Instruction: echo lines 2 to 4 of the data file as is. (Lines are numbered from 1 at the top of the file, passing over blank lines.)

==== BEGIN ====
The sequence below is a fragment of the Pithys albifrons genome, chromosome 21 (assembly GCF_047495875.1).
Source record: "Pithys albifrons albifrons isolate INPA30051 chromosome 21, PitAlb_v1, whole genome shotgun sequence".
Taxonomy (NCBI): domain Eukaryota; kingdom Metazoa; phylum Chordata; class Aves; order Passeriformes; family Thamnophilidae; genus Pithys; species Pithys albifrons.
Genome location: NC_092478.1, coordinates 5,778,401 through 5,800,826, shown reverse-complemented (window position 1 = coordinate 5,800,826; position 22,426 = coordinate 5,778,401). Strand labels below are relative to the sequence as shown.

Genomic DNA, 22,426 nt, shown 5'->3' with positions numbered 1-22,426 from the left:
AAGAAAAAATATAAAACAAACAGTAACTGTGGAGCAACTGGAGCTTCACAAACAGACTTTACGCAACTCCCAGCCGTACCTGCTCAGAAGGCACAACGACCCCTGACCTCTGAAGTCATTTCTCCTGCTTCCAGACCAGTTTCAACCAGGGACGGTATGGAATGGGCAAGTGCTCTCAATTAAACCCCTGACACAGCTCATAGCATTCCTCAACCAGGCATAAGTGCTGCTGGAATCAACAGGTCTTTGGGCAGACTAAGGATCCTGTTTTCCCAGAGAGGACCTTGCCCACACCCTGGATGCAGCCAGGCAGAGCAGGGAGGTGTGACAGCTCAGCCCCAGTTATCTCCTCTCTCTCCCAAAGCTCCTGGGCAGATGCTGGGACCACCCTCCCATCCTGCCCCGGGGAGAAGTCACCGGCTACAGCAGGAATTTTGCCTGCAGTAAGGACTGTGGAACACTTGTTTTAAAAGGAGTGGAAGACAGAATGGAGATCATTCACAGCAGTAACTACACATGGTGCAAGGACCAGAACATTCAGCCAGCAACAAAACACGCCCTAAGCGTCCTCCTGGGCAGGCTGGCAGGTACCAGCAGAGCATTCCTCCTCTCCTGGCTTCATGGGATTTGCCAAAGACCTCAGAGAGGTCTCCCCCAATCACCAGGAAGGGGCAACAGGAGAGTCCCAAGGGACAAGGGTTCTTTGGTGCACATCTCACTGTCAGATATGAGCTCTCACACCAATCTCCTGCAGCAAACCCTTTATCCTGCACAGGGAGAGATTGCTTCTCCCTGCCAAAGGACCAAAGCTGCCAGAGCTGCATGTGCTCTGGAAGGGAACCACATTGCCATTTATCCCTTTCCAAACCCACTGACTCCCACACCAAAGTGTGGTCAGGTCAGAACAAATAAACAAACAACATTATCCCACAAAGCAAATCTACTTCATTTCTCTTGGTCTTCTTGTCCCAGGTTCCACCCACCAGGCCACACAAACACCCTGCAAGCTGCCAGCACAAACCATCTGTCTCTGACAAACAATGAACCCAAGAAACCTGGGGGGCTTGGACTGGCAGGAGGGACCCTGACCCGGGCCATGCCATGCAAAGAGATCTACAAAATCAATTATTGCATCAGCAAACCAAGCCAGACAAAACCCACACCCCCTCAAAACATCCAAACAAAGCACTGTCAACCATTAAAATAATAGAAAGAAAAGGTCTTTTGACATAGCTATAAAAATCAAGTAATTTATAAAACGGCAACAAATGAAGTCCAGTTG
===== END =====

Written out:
Source record: "Pithys albifrons albifrons isolate INPA30051 chromosome 21, PitAlb_v1, whole genome shotgun sequence".
Taxonomy (NCBI): domain Eukaryota; kingdom Metazoa; phylum Chordata; class Aves; order Passeriformes; family Thamnophilidae; genus Pithys; species Pithys albifrons.
Genome location: NC_092478.1, coordinates 5,778,401 through 5,800,826, shown reverse-complemented (window position 1 = coordinate 5,800,826; position 22,426 = coordinate 5,778,401). Strand labels below are relative to the sequence as shown.